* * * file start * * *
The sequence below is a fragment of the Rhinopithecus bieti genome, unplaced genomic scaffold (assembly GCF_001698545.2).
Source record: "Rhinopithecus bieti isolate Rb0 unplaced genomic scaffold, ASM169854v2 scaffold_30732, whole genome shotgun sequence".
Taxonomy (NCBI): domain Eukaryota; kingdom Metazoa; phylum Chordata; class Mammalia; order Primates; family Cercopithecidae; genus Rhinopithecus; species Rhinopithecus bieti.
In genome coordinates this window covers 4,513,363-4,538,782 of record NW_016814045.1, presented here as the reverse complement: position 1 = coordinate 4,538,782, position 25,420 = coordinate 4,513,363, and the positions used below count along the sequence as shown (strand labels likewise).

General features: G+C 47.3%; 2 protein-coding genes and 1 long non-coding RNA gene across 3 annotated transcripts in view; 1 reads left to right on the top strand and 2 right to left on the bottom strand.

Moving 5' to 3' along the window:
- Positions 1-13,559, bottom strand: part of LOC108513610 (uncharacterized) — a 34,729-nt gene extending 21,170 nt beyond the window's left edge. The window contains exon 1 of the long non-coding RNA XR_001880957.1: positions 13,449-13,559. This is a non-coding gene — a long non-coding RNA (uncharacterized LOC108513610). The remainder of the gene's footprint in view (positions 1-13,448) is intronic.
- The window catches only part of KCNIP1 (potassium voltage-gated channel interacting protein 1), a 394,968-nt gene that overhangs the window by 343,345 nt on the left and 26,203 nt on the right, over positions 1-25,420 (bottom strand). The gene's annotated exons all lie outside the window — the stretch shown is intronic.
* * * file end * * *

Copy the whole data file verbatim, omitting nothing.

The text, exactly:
The sequence below is a fragment of the Rhinopithecus bieti genome, unplaced genomic scaffold (assembly GCF_001698545.2).
Source record: "Rhinopithecus bieti isolate Rb0 unplaced genomic scaffold, ASM169854v2 scaffold_30732, whole genome shotgun sequence".
Taxonomy (NCBI): domain Eukaryota; kingdom Metazoa; phylum Chordata; class Mammalia; order Primates; family Cercopithecidae; genus Rhinopithecus; species Rhinopithecus bieti.
In genome coordinates this window covers 4,513,363-4,538,782 of record NW_016814045.1, presented here as the reverse complement: position 1 = coordinate 4,538,782, position 25,420 = coordinate 4,513,363, and the positions used below count along the sequence as shown (strand labels likewise).

General features: G+C 47.3%; 2 protein-coding genes and 1 long non-coding RNA gene across 3 annotated transcripts in view; 1 reads left to right on the top strand and 2 right to left on the bottom strand.

Moving 5' to 3' along the window:
- Positions 1-13,559, bottom strand: part of LOC108513610 (uncharacterized) — a 34,729-nt gene extending 21,170 nt beyond the window's left edge. The window contains exon 1 of the long non-coding RNA XR_001880957.1: positions 13,449-13,559. This is a non-coding gene — a long non-coding RNA (uncharacterized LOC108513610). The remainder of the gene's footprint in view (positions 1-13,448) is intronic.
- The window catches only part of KCNIP1 (potassium voltage-gated channel interacting protein 1), a 394,968-nt gene that overhangs the window by 343,345 nt on the left and 26,203 nt on the right, over positions 1-25,420 (bottom strand). The gene's annotated exons all lie outside the window — the stretch shown is intronic.